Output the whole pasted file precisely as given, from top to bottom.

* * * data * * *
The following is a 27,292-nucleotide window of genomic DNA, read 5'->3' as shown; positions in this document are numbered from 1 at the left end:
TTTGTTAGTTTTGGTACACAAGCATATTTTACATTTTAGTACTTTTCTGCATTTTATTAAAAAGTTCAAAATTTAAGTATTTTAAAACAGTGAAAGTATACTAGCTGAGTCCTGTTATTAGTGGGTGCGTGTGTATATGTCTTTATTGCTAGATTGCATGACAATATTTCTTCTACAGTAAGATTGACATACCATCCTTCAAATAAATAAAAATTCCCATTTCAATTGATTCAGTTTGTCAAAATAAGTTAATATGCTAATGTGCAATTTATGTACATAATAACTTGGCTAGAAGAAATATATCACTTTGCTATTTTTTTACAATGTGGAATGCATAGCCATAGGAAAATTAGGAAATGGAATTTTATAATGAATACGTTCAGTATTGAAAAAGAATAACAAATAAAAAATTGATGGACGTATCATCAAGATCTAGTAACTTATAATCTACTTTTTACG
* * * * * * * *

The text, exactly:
The following is a 27,292-nucleotide window of genomic DNA, read 5'->3' as shown; positions in this document are numbered from 1 at the left end:
TTTGTTAGTTTTGGTACACAAGCATATTTTACATTTTAGTACTTTTCTGCATTTTATTAAAAAGTTCAAAATTTAAGTATTTTAAAACAGTGAAAGTATACTAGCTGAGTCCTGTTATTAGTGGGTGCGTGTGTATATGTCTTTATTGCTAGATTGCATGACAATATTTCTTCTACAGTAAGATTGACATACCATCCTTCAAATAAATAAAAATTCCCATTTCAATTGATTCAGTTTGTCAAAATAAGTTAATATGCTAATGTGCAATTTATGTACATAATAACTTGGCTAGAAGAAATATATCACTTTGCTATTTTTTTACAATGTGGAATGCATAGCCATAGGAAAATTAGGAAATGGAATTTTATAATGAATACGTTCAGTATTGAAAAAGAATAACAAATAAAAAATTGATGGACGTATCATCAAGATCTAGTAACTTATAATCTACTTTTTACG